Montage Deer Valley does not announce itself quietly. Skiing down the slopes of Empire Canyon in Park City, Utah, you can’t miss the sprawling complex high above the base of the valley.
It is a big hotel with big ambitions.
It also could have been a big mistake.
The project entered its final year of construction in 2010, while the economy was still in free fall—and as people suddenly stopped treating themselves to cars, jewelry and vacations. The luxury market was among the hardest hit. And while the worst appears to be over for the moment, travelers remain wary of spending.
But Alan Fuerstman, founder and CEO of Montage Hotels, never considered pulling the plug, slowing down or curtailing amenities like the four-lane bowling alley or the 35,000-square-foot spa. With 174 guest rooms and 81 residences, the hotel aims to compete with those in Aspen, Vail and Jackson Hole, opening in time for the start of ski season in December and poised to host an event for the Sundance Film Festival in January 2011.
“It’s full speed ahead,” says Fuerstman. “Luxury hotels need to withstand the cycles that can happen. Yes, it was as severe as we’ve seen. But this property was built for generations to come.”
To a certain extent, Fuerstman lucked out: It was better to be completing a hotel this year than trying to fill one. The downturn also enabled him to recruit top-tier talent from a flooded labor pool. He had been down this road before, having opened Montage Laguna Beach and Montage Beverly Hills. He remains convinced that quality, particularly Montage’s intense focus on service, sells.
The company strives for the wow factor—something people never thought to ask for but, once they’ve had it, can’t imagine living without. Like the two-greeter service at the airport: One waits to retrieve your luggage while the other whisks you away to the hotel with a room service menu in the car so that your meal will be waiting upon arrival. When a guest didn’t like the way she looked in the brown robes at Montage Beverly Hills, she found a white one hanging in the closet on her next visit. For a family that had come to Montage Laguna Beach five Christmases in a row, the hotel surprised them with an afternoon in the kitchen, where they prepared their own dinner with a chef and his team.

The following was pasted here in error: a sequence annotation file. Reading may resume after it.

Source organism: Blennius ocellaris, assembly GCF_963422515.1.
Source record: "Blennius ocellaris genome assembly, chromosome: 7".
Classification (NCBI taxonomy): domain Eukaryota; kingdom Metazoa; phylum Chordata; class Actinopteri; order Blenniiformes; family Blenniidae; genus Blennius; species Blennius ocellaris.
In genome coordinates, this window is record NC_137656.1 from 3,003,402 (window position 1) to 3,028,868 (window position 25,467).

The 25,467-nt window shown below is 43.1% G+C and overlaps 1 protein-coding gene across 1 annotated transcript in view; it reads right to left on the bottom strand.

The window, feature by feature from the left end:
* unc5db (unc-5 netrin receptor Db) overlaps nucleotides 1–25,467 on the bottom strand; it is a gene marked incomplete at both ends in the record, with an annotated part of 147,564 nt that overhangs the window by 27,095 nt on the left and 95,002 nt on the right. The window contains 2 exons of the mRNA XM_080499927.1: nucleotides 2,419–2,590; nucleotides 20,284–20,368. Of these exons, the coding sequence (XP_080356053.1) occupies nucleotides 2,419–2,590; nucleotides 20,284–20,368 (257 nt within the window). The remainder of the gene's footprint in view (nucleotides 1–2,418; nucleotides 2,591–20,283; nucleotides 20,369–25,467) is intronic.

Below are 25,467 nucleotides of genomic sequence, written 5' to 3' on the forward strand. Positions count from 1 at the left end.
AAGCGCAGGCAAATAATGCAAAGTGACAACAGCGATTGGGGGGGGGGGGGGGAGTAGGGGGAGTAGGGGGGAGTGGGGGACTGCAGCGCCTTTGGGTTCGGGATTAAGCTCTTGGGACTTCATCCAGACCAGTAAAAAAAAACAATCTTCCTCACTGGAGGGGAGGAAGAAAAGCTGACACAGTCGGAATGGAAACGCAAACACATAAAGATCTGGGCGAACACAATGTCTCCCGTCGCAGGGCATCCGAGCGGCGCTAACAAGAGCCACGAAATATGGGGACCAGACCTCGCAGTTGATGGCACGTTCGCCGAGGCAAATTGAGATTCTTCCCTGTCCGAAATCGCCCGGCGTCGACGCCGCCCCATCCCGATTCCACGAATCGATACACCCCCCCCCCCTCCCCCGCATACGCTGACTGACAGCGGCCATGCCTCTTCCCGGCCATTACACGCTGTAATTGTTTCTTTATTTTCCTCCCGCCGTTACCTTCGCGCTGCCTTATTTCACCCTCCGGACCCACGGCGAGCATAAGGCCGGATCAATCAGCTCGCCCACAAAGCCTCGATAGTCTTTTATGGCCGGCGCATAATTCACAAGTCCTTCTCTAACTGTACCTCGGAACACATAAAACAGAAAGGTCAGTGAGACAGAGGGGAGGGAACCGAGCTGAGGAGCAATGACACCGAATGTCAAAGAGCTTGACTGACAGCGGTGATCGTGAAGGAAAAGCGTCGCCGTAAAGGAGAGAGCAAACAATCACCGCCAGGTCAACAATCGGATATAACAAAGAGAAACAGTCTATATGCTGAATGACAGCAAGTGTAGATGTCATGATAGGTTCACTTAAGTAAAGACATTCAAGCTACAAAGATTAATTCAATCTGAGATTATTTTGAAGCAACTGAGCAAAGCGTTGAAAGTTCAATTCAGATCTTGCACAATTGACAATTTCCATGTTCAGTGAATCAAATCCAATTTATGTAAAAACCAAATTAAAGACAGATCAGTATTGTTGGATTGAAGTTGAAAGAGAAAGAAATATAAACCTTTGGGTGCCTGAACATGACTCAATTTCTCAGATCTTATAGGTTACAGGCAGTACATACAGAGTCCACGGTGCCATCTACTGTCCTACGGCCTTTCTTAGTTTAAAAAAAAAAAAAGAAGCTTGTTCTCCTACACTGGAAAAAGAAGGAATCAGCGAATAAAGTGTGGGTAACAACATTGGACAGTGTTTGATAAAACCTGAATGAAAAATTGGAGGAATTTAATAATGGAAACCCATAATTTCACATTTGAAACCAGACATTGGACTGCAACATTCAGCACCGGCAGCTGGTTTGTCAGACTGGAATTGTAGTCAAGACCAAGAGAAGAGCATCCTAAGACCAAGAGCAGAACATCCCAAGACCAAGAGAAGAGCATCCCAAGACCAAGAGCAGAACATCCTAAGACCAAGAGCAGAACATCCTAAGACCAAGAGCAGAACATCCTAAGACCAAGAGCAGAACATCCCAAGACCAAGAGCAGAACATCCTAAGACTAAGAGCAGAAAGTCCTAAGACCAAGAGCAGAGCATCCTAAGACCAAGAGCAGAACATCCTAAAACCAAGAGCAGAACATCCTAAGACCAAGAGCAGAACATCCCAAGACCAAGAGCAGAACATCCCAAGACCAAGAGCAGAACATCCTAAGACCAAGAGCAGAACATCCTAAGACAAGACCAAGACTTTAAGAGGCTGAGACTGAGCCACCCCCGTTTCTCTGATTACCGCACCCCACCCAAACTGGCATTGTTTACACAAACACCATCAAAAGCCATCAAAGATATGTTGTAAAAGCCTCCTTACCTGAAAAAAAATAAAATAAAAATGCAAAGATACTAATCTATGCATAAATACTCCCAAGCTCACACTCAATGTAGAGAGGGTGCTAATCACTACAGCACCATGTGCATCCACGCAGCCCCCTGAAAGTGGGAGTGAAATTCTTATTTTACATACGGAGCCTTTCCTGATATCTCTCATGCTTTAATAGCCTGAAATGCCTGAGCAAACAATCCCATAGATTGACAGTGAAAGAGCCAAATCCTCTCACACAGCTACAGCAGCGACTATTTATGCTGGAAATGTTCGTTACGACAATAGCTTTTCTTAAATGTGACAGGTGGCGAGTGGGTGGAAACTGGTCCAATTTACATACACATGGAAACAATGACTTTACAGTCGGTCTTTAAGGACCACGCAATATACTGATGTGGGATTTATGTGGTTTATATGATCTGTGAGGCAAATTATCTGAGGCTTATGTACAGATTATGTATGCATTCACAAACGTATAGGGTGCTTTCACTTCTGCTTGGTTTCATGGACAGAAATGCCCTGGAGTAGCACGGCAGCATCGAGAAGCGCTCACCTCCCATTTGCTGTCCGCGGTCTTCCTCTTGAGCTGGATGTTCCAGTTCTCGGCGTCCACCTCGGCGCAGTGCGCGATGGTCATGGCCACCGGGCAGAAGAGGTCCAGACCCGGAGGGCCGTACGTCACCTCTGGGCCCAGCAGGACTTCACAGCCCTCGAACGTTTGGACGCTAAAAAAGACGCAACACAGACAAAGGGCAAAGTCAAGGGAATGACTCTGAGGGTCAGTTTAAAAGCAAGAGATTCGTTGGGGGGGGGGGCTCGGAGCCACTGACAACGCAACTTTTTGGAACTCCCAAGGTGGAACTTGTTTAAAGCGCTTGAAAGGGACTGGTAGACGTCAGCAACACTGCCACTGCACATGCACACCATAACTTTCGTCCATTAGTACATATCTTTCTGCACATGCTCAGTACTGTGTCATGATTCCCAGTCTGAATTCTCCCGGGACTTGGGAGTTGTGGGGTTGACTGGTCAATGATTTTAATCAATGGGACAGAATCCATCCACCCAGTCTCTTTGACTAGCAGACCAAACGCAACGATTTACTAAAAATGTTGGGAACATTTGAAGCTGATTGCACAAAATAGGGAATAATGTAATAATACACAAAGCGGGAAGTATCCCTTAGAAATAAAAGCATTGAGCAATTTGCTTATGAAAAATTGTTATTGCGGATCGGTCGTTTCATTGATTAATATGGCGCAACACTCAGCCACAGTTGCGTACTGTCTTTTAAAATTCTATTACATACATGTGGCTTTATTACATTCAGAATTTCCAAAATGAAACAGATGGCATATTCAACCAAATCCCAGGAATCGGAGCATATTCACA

“It’s the difference between a real switched-on hotel and one going through the motions,” says Fuerstman. “There’s a passion to get those things right and to exceed our guests’ expectations.”
In many ways Deer Valley is Fuerstman’s attempt to top himself. The hotel is designed in a Craftsman style, evoking the traditional mountain lodges of the West with stone foundations, expansive great rooms, outdoor decks and sweeping views of the Wasatch Mountains. The spa features 29 treatment rooms, an outdoor sun deck, an indoor lap pool, daily yoga and fitness classes, a salon for hair and nail services, and alpine-inspired ministrations. The hotel will arrange nature photography sessions, guided hikes and mountain bike treks, naturalist outings, fly-fishing instruction and gourmet picnics.
Despite its promise, the new resort has significant challenges ahead. It will compete with the area’s elder statesman, Stein Eriksen Lodge, as well as the Waldorf Astoria in Park City and the St. Regis, both of which opened on the mountain last year. Occupancy rates will rise and fall with the snow report, and the hotel will have to be creative about luring crowds in the off-season.